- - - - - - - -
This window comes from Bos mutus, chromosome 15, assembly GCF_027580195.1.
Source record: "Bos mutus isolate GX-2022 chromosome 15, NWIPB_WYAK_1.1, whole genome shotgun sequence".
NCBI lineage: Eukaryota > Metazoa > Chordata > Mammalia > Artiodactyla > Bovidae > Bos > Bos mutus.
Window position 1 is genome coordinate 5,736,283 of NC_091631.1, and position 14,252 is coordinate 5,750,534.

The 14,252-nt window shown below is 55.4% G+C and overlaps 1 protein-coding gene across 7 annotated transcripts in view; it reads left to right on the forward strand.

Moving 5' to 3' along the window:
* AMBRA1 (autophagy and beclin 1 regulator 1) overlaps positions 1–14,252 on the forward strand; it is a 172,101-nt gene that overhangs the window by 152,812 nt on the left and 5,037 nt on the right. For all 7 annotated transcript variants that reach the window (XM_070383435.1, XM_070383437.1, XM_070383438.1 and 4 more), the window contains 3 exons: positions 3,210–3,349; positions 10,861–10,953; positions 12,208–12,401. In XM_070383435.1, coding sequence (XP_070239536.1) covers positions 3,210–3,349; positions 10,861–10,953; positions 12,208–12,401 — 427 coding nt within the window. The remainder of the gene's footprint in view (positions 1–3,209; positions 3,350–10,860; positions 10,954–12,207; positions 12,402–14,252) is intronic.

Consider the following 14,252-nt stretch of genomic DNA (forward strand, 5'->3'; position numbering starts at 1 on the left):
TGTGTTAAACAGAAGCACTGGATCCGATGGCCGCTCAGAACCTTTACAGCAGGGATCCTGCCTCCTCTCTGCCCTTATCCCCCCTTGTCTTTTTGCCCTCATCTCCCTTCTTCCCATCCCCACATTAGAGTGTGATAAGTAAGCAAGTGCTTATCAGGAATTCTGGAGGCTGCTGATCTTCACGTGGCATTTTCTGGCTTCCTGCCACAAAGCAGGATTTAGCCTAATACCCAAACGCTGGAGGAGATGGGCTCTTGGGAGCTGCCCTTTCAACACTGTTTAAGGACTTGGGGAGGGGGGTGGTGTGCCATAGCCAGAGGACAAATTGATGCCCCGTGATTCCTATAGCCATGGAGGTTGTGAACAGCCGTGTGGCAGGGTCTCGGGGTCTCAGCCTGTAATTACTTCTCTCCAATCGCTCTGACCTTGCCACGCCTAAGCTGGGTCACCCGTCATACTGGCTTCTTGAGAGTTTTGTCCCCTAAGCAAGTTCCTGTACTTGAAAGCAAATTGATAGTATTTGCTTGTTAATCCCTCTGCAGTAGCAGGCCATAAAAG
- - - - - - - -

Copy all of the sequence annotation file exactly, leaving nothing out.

This window comes from Bos mutus, chromosome 15, assembly GCF_027580195.1.
Source record: "Bos mutus isolate GX-2022 chromosome 15, NWIPB_WYAK_1.1, whole genome shotgun sequence".
NCBI lineage: Eukaryota > Metazoa > Chordata > Mammalia > Artiodactyla > Bovidae > Bos > Bos mutus.
Window position 1 is genome coordinate 5,736,283 of NC_091631.1, and position 14,252 is coordinate 5,750,534.

The 14,252-nt window shown below is 55.4% G+C and overlaps 1 protein-coding gene across 7 annotated transcripts in view; it reads left to right on the forward strand.

Moving 5' to 3' along the window:
* AMBRA1 (autophagy and beclin 1 regulator 1) overlaps positions 1–14,252 on the forward strand; it is a 172,101-nt gene that overhangs the window by 152,812 nt on the left and 5,037 nt on the right. For all 7 annotated transcript variants that reach the window (XM_070383435.1, XM_070383437.1, XM_070383438.1 and 4 more), the window contains 3 exons: positions 3,210–3,349; positions 10,861–10,953; positions 12,208–12,401. In XM_070383435.1, coding sequence (XP_070239536.1) covers positions 3,210–3,349; positions 10,861–10,953; positions 12,208–12,401 — 427 coding nt within the window. The remainder of the gene's footprint in view (positions 1–3,209; positions 3,350–10,860; positions 10,954–12,207; positions 12,402–14,252) is intronic.

Consider the following 14,252-nt stretch of genomic DNA (forward strand, 5'->3'; position numbering starts at 1 on the left):
TGTGTTAAACAGAAGCACTGGATCCGATGGCCGCTCAGAACCTTTACAGCAGGGATCCTGCCTCCTCTCTGCCCTTATCCCCCCTTGTCTTTTTGCCCTCATCTCCCTTCTTCCCATCCCCACATTAGAGTGTGATAAGTAAGCAAGTGCTTATCAGGAATTCTGGAGGCTGCTGATCTTCACGTGGCATTTTCTGGCTTCCTGCCACAAAGCAGGATTTAGCCTAATACCCAAACGCTGGAGGAGATGGGCTCTTGGGAGCTGCCCTTTCAACACTGTTTAAGGACTTGGGGAGGGGGGTGGTGTGCCATAGCCAGAGGACAAATTGATGCCCCGTGATTCCTATAGCCATGGAGGTTGTGAACAGCCGTGTGGCAGGGTCTCGGGGTCTCAGCCTGTAATTACTTCTCTCCAATCGCTCTGACCTTGCCACGCCTAAGCTGGGTCACCCGTCATACTGGCTTCTTGAGAGTTTTGTCCCCTAAGCAAGTTCCTGTACTTGAAAGCAAATTGATAGTATTTGCTTGTTAATCCCTCTGCAGTAGCAGGCCATAAAAG